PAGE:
Reflecting on the overthrow of Jewish political hopes, the early Christian writers were pleased to find proof that the covenantal connection with God had been entirely transferred from Jewish to Christian hands. Jews, it was held, had (1) failed to recognize Jesus as God’s Anointed, their promised Messiah.  As a result, (2) God didn’t like Jews any more. This doctrine is known as “supersessionism.”

Claim #1 is interesting, but calls for more parsing and reflective consideration than would be feasible here. About claim #2, there’s the awkward fact that Jews never got the memo. By and large, though they may recast all that in secular humanist terms, even nonbelieving Jews still think God loves them!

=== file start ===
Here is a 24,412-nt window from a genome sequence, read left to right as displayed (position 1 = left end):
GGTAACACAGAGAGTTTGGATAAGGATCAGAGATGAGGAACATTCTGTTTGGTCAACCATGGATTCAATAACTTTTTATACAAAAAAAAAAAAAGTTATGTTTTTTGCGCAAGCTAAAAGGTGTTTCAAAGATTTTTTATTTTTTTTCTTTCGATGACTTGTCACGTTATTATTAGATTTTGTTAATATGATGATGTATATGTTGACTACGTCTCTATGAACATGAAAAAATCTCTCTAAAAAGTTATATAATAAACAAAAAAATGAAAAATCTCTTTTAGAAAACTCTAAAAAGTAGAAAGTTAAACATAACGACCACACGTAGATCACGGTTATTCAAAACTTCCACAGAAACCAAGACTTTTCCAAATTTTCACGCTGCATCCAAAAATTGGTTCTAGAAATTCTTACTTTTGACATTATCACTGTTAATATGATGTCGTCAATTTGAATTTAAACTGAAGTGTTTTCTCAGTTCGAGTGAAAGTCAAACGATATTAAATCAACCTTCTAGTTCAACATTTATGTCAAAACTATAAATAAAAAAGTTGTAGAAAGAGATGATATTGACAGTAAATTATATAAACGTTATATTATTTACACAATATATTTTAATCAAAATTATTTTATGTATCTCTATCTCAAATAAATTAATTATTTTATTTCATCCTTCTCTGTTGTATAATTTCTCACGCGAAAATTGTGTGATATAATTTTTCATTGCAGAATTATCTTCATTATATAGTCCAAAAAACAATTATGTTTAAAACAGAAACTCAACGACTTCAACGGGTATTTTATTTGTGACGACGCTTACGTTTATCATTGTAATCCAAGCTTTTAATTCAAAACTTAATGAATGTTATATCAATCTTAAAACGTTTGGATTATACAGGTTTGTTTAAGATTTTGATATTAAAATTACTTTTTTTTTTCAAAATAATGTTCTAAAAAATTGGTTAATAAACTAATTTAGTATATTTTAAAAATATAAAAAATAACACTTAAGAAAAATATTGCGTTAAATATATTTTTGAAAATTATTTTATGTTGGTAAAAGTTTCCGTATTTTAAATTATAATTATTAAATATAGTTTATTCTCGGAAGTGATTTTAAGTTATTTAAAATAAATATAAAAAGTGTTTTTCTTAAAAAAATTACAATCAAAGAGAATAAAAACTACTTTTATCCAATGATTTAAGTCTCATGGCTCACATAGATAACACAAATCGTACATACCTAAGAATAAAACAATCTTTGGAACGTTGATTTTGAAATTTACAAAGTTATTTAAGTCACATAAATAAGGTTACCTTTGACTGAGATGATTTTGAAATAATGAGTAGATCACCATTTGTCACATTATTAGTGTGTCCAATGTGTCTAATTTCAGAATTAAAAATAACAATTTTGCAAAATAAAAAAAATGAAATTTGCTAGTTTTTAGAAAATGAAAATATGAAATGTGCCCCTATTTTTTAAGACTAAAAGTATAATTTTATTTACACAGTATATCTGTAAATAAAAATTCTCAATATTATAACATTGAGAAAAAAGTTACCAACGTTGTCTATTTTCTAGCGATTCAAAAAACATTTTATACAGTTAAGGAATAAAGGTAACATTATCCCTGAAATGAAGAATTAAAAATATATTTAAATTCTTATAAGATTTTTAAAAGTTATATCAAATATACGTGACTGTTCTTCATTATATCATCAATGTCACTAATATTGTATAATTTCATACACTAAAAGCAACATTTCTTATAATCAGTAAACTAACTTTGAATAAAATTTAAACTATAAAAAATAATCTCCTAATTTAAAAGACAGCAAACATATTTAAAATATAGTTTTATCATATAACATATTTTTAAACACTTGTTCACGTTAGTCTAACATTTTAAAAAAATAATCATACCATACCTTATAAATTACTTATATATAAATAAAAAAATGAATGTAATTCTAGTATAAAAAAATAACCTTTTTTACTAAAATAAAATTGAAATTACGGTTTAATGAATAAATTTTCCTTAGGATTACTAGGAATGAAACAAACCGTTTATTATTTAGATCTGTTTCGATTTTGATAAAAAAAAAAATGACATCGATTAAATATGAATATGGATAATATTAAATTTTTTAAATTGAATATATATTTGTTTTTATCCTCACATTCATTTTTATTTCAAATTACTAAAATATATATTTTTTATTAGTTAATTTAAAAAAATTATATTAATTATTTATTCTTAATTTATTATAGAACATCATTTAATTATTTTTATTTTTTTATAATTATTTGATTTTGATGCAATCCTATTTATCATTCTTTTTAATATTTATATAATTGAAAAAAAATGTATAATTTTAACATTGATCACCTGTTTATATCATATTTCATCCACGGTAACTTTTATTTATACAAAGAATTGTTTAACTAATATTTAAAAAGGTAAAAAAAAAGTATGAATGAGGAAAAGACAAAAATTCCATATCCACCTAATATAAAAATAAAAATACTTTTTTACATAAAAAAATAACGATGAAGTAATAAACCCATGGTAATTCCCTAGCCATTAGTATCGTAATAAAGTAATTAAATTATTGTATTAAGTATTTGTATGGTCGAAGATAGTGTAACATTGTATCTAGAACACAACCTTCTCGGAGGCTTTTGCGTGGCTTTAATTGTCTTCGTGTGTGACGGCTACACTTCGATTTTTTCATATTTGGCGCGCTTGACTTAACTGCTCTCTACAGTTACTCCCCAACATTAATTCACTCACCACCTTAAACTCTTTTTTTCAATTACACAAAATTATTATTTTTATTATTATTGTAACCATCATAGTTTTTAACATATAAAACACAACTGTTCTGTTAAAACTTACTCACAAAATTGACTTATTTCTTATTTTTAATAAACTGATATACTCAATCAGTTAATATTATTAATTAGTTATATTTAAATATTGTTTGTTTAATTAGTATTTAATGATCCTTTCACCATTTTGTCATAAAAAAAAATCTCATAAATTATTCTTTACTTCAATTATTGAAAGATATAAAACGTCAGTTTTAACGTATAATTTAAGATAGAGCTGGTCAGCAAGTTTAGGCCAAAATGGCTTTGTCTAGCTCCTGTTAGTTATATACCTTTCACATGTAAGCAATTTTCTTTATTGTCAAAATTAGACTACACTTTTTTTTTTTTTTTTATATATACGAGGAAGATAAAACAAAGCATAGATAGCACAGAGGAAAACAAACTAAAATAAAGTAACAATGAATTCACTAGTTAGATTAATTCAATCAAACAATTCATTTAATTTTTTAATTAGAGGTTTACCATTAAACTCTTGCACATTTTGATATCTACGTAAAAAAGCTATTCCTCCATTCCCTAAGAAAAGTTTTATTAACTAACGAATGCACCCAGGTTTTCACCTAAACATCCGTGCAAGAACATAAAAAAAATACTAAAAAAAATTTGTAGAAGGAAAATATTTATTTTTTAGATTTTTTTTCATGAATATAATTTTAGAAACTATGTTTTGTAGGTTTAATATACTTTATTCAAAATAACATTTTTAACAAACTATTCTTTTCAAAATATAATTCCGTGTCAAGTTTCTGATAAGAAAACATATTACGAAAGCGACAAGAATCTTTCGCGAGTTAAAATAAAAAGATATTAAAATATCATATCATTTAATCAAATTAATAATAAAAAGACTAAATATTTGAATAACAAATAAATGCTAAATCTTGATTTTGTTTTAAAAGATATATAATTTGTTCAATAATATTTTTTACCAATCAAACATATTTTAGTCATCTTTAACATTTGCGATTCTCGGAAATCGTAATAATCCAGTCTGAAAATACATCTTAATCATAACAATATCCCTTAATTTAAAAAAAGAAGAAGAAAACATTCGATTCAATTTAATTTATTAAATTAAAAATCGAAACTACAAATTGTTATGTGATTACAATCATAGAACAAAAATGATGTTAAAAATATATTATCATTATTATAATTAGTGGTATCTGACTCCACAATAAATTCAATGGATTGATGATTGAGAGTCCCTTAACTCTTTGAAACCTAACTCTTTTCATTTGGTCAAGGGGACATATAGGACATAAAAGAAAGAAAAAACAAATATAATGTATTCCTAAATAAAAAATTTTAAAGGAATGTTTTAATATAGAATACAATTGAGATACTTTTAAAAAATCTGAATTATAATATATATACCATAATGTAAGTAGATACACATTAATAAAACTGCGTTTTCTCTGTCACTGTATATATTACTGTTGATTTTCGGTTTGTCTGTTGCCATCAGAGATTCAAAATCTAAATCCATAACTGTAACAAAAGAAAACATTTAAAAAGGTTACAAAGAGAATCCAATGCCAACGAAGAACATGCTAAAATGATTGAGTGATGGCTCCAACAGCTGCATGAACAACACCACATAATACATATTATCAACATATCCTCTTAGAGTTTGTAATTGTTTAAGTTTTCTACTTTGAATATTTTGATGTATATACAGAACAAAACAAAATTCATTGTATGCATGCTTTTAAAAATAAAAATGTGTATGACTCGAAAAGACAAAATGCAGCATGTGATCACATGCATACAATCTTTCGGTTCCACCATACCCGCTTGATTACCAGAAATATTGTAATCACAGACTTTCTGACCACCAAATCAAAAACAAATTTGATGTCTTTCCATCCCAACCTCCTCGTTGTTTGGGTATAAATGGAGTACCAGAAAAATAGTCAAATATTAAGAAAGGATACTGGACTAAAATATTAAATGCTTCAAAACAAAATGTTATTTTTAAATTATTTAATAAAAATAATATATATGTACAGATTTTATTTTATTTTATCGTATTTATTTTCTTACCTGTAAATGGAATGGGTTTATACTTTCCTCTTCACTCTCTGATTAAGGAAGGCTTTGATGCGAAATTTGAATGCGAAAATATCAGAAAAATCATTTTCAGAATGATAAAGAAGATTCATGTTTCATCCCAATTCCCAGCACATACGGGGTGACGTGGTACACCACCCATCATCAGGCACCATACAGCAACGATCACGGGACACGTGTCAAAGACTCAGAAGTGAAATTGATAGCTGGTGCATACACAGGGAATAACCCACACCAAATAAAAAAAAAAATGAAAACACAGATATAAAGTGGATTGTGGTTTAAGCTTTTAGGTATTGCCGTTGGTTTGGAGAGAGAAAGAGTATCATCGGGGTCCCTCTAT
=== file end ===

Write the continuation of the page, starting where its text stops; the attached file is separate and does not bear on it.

In the 20th century, after the fact of the Holocaust had sunk in, various Christian denominations took steps to repudiate supersessionism. If memory serves, my friend and colleague, the late Michael Wyschogrod, was one of the theologian/philosophers negotiating with responsible officials of the Presbyterian Church to get the charge of “deicide” (God-killer) lifted from the collective Jewish people. In consequence, now at last, we’re on a par with the Greeks, ancient and modern, who were never collectively condemned for the unfair execution of Socrates in 399 BCE. So you can bet I’m relieved.

That said, it was just a tad disappointing when, in 2018, the Presbyterian Church USA adopted a BDS (Boycott, Divestment and Sanctions) resolution targeting only the Jewish state for potentially lethal economic sanctions. At the time, I supported our then rabbi Mitchell Delcau’s decision to ask the local Presbyterian minister for permission to meet with his congregation and talk with them about the BDS resolution.